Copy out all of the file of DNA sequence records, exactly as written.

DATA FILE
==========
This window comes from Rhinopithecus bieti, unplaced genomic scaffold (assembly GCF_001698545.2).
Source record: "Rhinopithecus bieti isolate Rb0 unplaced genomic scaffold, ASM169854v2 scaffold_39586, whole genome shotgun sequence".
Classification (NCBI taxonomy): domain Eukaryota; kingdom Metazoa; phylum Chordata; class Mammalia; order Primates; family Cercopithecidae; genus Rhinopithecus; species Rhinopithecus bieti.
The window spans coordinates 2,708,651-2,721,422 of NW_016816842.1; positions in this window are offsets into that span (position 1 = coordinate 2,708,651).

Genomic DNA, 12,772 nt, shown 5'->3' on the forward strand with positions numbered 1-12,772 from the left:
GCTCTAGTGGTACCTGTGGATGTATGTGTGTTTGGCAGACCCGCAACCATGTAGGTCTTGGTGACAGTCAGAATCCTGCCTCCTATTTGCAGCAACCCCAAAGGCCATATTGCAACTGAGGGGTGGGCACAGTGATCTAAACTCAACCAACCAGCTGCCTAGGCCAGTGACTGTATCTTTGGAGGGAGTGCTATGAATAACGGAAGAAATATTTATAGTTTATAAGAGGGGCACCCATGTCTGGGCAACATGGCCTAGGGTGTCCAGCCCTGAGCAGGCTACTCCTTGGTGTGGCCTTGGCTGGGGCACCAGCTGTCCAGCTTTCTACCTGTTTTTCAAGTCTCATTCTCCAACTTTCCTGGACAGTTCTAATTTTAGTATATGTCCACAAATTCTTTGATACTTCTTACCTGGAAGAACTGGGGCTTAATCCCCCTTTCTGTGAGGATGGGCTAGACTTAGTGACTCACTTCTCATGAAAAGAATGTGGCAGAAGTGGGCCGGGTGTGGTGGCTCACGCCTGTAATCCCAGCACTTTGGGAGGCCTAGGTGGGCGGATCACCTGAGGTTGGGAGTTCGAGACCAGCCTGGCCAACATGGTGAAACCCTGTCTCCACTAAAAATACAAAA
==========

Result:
This window comes from Rhinopithecus bieti, unplaced genomic scaffold (assembly GCF_001698545.2).
Source record: "Rhinopithecus bieti isolate Rb0 unplaced genomic scaffold, ASM169854v2 scaffold_39586, whole genome shotgun sequence".
Classification (NCBI taxonomy): domain Eukaryota; kingdom Metazoa; phylum Chordata; class Mammalia; order Primates; family Cercopithecidae; genus Rhinopithecus; species Rhinopithecus bieti.
The window spans coordinates 2,708,651-2,721,422 of NW_016816842.1; positions in this window are offsets into that span (position 1 = coordinate 2,708,651).

Genomic DNA, 12,772 nt, shown 5'->3' on the forward strand with positions numbered 1-12,772 from the left:
GCTCTAGTGGTACCTGTGGATGTATGTGTGTTTGGCAGACCCGCAACCATGTAGGTCTTGGTGACAGTCAGAATCCTGCCTCCTATTTGCAGCAACCCCAAAGGCCATATTGCAACTGAGGGGTGGGCACAGTGATCTAAACTCAACCAACCAGCTGCCTAGGCCAGTGACTGTATCTTTGGAGGGAGTGCTATGAATAACGGAAGAAATATTTATAGTTTATAAGAGGGGCACCCATGTCTGGGCAACATGGCCTAGGGTGTCCAGCCCTGAGCAGGCTACTCCTTGGTGTGGCCTTGGCTGGGGCACCAGCTGTCCAGCTTTCTACCTGTTTTTCAAGTCTCATTCTCCAACTTTCCTGGACAGTTCTAATTTTAGTATATGTCCACAAATTCTTTGATACTTCTTACCTGGAAGAACTGGGGCTTAATCCCCCTTTCTGTGAGGATGGGCTAGACTTAGTGACTCACTTCTCATGAAAAGAATGTGGCAGAAGTGGGCCGGGTGTGGTGGCTCACGCCTGTAATCCCAGCACTTTGGGAGGCCTAGGTGGGCGGATCACCTGAGGTTGGGAGTTCGAGACCAGCCTGGCCAACATGGTGAAACCCTGTCTCCACTAAAAATACAAAA